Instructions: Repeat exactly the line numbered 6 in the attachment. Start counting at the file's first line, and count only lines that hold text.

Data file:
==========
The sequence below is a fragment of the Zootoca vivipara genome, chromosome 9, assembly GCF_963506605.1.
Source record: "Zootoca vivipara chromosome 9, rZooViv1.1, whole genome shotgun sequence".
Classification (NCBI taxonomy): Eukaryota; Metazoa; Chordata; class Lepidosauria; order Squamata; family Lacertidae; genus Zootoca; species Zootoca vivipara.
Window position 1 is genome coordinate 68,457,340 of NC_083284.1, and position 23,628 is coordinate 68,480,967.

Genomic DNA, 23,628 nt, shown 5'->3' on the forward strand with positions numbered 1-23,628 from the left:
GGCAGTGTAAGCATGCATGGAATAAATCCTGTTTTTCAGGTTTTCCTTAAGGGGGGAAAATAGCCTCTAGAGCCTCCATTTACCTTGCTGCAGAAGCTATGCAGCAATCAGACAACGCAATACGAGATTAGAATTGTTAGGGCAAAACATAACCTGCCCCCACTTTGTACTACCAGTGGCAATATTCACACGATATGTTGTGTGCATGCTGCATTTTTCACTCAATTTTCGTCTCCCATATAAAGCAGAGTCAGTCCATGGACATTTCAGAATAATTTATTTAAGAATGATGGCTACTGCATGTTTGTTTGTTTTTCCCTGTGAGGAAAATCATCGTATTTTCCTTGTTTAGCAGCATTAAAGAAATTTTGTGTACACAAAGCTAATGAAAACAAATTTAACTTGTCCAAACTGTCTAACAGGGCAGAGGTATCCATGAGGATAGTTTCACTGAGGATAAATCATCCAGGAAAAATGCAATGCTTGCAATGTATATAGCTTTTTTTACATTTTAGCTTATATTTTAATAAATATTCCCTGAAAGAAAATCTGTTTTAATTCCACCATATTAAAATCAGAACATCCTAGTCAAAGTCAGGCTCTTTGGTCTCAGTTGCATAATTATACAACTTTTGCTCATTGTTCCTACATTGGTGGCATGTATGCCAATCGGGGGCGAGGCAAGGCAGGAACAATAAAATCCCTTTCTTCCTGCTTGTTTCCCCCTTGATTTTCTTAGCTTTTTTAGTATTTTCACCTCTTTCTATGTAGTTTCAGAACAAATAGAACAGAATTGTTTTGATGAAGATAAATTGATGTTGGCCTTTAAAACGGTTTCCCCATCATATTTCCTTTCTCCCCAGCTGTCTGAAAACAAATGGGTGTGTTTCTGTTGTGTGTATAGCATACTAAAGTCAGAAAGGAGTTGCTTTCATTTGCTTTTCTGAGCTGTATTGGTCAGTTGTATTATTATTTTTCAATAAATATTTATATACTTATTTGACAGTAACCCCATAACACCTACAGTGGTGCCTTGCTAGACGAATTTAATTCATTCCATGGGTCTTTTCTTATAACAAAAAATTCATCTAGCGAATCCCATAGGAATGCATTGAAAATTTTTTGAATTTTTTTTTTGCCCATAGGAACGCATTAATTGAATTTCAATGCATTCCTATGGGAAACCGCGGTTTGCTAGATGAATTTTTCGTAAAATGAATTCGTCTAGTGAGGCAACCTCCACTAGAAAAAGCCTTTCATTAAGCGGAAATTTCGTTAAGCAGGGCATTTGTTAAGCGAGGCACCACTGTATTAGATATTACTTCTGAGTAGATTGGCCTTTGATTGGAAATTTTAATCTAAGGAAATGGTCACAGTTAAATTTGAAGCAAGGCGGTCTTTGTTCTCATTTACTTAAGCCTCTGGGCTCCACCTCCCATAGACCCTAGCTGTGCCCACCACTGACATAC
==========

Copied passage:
GGCAGTGTAAGCATGCATGGAATAAATCCTGTTTTTCAGGTTTTCCTTAAGGGGGGAAAATAGCCTCTAGAGCCTCCATTTACCTTGCTGCAGAAGCTATGCAGCAATCAGACAACGCAATACGAGATTAGAATTGTTAGGGCAAAACATAACCTGCCCCCACTTTGTACTACCAGTGGCAATATTCACACGATATGTTGTGTGCATGCTGCATTTTTCACTCAATTTTCGTCTCCCATATAAAGCAGAGTCAGTCCATGGACATTTCAGAATAATTTATTTAAGAATGATGGCTACTGCATGTTTGTTTGTTTTTCCCTGTGAGGAAAATCATCGTATTTTCCTTGTTTAGCAGCATTAAAGAAATTTTGTGTACACAAAGCTAATGAAAACAAATTTAACTTGTCCAAACTGTCTAACAGGGCAGAGGTATCCATGAGGATAGTTTCACTGAGGATAAATCATCCAGGAAAAATGCAATGCTTGCAATGTATATAGCTTTTTTTACATTTTAGCTTATATTTTAATAAATATTCCCTGAAAGAAAATCTGTTTTAATTCCACCATATTAAAATCAGAACATCCTAGTCAAAGTCAGGCTCTTTGGTCTCAGTTGCATAATTATACAACTTTTGCTCATTGTTCCTACATTGGTGGCATGTATGCCAATCGGGGGCGAGGCAAGGCAGGAACAATAAAATCCCTTTCTTCCTGCTTGTTTCCCCCTTGATTTTCTTAGCTTTTTTAGTATTTTCACCTCTTTCTATGTAGTTTCAGAACAAATAGAACAGAATTGTTTTGATGAAGATAAATTGATGTTGGCCTTTAAAACGGTTTCCCCATCATATTTCCTTTCTCCCCAGCTGTCTGAAAACAAATGGGTGTGTTTCTGTTGTGTGTATAGCATACTAAAGTCAGAAAGGAGTTGCTTTCATTTGCTTTTCTGAGCTGTATTGGTCAGTTGTATTATTATTTTTCAATAAATATTTATATACTTATTTGACAGTAACCCCATAACACCTACAGTGGTGCCTTGCTAGACGAATTTAATTCATTCCATGGGTCTTTTCTTATAACAAAAAATTCATCTAGCGAATCCCATAGGAATGCATTGAAAATTTTTTGAATTTTTTTTTTGCCCATAGGAACGCATTAATTGAATTTCAATGCATTCCTATGGGAAACCGCGGTTTGCTAGATGAATTTTTCGTAAAATGAATTCGTCTAGTGAGGCAACCTCCACTAGAAAAAGCCTTTCATTAAGCGGAAATTTCGTTAAGCAGGGCATTTGTTAAGCGAGGCACCACTGTATTAGATATTACTTCTGAGTAGATTGGCCTTTGATTGGAAATTTTAATCTAAGGAAATGGTCACAGTTAAATTTGAAGCAAGGCGGTCTTTGTTCTCATTTACTTAAGCCTCTGGGCTCCACCTCCCATAGACCCTAGCTGTGCCCACCACTGACATAC